• Enter “Tax Map” or “Tax Trails” in the search box for detailed information by tax topic.

  • Enter “Pub 17” in the search box to get Pub. 17, Your Federal Income Tax for Individuals, which features details on tax-saving opportunities, 2014 tax changes, and thousands of interactive links to help you find answers to your questions.

  • Call TeleTax toll free at 1-800-829-4477 for recorded information on a variety of tax topics.

  • Access tax law information in your electronic filing software.

  • Go to IRS.gov and click on the Help & Resources tab for more information.

Tax forms and publications.    You can download or print all of the forms and publications you may need on www.irs.gov/formspubs. Otherwise, you can:
  • Go to www.irs.gov/orderforms to place an order and have forms mailed to you; or

  • Call 1-800-TAX-FORM (1-800-829-3676) or 1-800-829-4059 toll free for TTY/TDD to order current-year forms, instructions, publications, and prior-year forms and instructions (limited to 5 years).

You should receive your order within 10 business days.

Getting a transcript or copy of a return.   
  • Go to IRS.gov and click on “Get Transcript of Your Tax Records” under “Tools.

  • Download the free IRS2Go app to your smart phone and use it to order transcripts of your tax returns or tax account.

  • Call the transcript toll-free line at 1-800-908-9946.

  • Mail Form 4506-T, Request for Transcript of Tax Return, or Form 4506T-EZ, Short Form Request for Individual Tax Return Transcript (both available on IRS.gov).

Using online tools to help prepare your return.    Go to IRS.gov and click on the Tools bar to use these and other self-service options.

Where to file your tax return.   
  • There are many ways to file your return electronically. It’s safe, quick, and easy. See Preparing and filing your tax return, earlier, for more information.

  • See your tax return instructions to determine where to mail your completed paper tax return.

Understanding identity (ID) theft issues.   

Recognizing and reporting tax scams.   The Dirty Dozen is compiled annually by the IRS and lists a variety of common scams taxpayers may encounter any time during the year. Many of these con games peak during filing season as people prepare their tax returns or hire someone to do so. Aggressive and threatening phone calls by criminals impersonating IRS agents remain near the top of the annual Dirty Dozen list of tax scams for the 2015 filing season.

  Scammers are able to alter caller identification (caller ID) numbers to make it look like the IRS is calling. They use fake names and bogus IRS badge numbers. They often leave “urgent” callback requests. They prey on the most vulnerable people, such as the elderly, newly arrived immigrants, and those whose first language is not English. Scammers have been known to impersonate agents from IRS Criminal Investigation as well.

  These callers may demand money or may say you have a refund due and try to trick you into sharing private information. These con artists can sound convincing when they call. They may know a lot about you.

  Here are five things the scammers often do but the IRS will not do. Any one of these five things is a tell-tale sign of a scam.

   The IRS will never do any of the following.
  • Call to demand immediate payment, nor will the agency call about taxes owed without first having mailed you a bill.

  • Demand that you pay taxes without giving you the opportunity to question or appeal the amount they say you owe.

  • Require you to use a specific payment method for your taxes, such as a prepaid debit card.

  • Ask for credit or debit card numbers over the phone.

  • Threaten to bring in local police or other law-enforcement groups to have you arrested for not paying.

  If you get a phone call from someone claiming to be from the IRS and asking for money, here’s what you should do.
  • If you know you owe taxes or think you might owe, call the IRS toll free at 1-800-829-1040. The IRS assistors can help you with a payment issue.

  • If you know you don’t owe taxes or have no reason to believe that you do, report the incident to the Treasury Inspector General for Tax Administration (TIGTA) toll free at 1-800-366-4484 or at www.tigta.gov.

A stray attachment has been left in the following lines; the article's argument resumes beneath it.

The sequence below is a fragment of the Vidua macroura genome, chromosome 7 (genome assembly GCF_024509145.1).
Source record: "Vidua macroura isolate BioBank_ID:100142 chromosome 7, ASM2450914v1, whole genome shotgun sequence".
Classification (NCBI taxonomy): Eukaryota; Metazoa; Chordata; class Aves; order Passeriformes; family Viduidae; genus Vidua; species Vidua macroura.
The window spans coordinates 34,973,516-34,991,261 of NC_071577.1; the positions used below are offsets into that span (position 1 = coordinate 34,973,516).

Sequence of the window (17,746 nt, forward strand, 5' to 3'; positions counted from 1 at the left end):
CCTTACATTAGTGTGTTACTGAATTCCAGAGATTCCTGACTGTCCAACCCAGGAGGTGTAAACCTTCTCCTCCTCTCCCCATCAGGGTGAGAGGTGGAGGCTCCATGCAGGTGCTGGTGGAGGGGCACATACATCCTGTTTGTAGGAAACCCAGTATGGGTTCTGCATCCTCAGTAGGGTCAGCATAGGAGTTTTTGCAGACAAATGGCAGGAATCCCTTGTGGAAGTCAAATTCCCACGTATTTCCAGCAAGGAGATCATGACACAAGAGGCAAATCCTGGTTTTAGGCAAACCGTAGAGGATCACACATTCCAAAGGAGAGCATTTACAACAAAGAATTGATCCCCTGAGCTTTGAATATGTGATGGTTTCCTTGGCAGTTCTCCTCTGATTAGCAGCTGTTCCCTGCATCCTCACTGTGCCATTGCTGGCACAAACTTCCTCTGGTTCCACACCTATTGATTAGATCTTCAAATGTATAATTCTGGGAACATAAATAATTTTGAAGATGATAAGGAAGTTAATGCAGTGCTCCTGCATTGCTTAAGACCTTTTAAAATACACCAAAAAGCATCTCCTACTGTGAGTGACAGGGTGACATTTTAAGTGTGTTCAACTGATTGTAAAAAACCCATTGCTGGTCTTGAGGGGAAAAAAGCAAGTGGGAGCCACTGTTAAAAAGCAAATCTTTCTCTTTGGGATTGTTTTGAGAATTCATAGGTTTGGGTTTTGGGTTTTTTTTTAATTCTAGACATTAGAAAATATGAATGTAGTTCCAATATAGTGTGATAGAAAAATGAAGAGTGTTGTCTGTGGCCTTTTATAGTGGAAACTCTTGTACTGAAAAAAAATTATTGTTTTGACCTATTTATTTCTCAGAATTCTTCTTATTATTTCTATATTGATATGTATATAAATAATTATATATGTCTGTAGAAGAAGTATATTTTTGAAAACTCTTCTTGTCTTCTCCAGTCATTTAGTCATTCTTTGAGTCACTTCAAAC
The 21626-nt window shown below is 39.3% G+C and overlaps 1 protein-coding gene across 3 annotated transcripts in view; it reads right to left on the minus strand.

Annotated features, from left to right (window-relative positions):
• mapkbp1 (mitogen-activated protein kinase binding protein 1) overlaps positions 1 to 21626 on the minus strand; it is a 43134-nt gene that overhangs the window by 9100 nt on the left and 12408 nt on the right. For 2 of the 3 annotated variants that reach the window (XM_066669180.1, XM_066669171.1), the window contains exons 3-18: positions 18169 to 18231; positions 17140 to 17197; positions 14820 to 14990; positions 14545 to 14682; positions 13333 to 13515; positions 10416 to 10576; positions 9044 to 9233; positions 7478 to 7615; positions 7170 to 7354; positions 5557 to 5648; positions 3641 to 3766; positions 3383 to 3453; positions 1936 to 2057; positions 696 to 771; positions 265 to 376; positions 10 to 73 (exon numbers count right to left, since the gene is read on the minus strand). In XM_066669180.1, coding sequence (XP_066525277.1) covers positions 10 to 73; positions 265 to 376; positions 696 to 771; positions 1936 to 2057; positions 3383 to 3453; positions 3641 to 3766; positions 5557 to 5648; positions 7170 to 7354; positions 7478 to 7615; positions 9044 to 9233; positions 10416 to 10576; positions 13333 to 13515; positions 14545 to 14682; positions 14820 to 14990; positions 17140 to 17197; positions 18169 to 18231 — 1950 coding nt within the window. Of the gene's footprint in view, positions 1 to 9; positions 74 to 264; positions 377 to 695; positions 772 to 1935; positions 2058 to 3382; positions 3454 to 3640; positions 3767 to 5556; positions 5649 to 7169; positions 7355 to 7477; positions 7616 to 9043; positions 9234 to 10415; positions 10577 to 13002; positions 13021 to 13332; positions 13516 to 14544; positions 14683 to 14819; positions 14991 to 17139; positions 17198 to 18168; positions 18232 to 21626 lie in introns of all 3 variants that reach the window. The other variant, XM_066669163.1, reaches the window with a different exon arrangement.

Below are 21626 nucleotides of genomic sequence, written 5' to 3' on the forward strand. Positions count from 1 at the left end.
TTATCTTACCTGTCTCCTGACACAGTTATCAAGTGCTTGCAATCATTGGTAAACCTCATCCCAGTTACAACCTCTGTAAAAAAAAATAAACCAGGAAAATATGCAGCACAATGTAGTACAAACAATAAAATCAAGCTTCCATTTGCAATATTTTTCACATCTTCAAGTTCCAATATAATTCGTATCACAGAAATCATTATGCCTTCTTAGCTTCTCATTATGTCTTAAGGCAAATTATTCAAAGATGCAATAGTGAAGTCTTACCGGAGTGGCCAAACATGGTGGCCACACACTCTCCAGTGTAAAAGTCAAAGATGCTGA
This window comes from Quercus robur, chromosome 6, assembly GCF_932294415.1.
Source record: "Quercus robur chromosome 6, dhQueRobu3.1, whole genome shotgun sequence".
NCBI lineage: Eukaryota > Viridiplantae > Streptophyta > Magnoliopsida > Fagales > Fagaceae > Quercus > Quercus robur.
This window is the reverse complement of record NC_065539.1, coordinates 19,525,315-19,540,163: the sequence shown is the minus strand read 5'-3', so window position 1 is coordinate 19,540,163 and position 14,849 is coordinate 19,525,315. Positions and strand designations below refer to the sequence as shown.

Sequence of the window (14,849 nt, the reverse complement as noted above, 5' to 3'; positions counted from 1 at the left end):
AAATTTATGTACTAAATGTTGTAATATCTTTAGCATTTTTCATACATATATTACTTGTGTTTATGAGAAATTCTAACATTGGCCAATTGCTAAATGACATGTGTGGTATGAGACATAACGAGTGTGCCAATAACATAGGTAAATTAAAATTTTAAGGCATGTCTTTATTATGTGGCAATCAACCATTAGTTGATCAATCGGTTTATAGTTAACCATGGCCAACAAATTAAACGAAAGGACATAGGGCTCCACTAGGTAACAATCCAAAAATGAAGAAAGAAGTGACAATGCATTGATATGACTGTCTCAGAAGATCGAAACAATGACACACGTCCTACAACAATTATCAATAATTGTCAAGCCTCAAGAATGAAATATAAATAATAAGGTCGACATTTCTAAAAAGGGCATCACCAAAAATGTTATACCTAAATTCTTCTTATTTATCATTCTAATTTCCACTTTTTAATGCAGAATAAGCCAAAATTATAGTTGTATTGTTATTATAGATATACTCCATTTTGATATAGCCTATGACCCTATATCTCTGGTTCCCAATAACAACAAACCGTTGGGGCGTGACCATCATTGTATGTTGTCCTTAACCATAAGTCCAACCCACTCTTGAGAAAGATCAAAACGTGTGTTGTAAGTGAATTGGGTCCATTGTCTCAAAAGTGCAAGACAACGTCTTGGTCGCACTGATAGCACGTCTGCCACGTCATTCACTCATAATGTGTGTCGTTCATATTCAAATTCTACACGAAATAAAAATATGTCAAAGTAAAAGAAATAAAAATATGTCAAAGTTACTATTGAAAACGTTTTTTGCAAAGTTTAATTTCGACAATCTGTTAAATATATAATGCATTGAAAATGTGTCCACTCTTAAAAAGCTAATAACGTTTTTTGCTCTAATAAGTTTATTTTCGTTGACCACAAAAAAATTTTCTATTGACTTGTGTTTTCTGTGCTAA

• If you’ve been targeted by this scam, also contact the Federal Trade Commission and use their FTC Complaint Assistant at FTC.gov. Please add “IRS Telephone Scam” to the comments of your complaint

  Remember, too, the IRS does not use email, text messages, or any social media to discuss your personal tax issue involving bills or refunds. For more information on reporting tax scams, go to www.irs.gov and type “scam” in the search box.

  Additional information about tax scams is available on IRS social media sites, including YouTube, http://www.youtube.com/irsvideos, and Tumblr, http://internalrevenueservice.tumblr.com, where people can search “scam” to find all the scam-related posts.

Checking on the status of a refund.   
  • Go to www.irs.gov/refunds.

  • Download the free IRS2Go app to your smart phone and use it to check your refund status.

  • Call the automated refund hotline toll free at 1-800-829-1954.

Making a tax payment.   You can make electronic payments online, by phone, or from a mobile device. Paying electronically is safe and secure. The IRS uses the latest encryption technology and does not store banking information. It’s easy and secure and much quicker than mailing in a check or money order. Go to IRS.gov and click on the Payments tab or the “Pay Your Tax Bill” icon to make a payment using the following options.
  • Direct Pay (only if you are an individual who has a checking or savings account).

  • Debit or credit card.

  • Electronic Federal Tax Payment System.

  • Check or money order.

What if I can’t pay now?    Click on the Payments tab or the “Pay Your Tax Bill” icon on IRS.gov to find more information about these additional options.
  • An online payment agreement determines if you are eligible to apply for an installment agreement if you cannot pay your taxes in full today. With the needed information, you can complete the application in about 30 minutes, and get immediate approval.

  • An offer in compromise (OIC) allows you to settle your tax debt for less than the full amount you owe. Use the Offer in Compromise Pre-Qualifier to confirm your eligibility.

Checking the status of an amended return.    Go to IRS.gov and click on the Tools tab and then Where’s My Amended Return? to check the status of your amended return.

Filing Past Due Tax Returns.   File all tax returns that are due, regardless of whether or not you can pay in full. File your past due return the same way and to the same location where you would file an on-time return. If you have received a notice, make sure to send your past due return to the location indicated on the notice you received. If you have a past due return, filing your past due return now can help you do the following.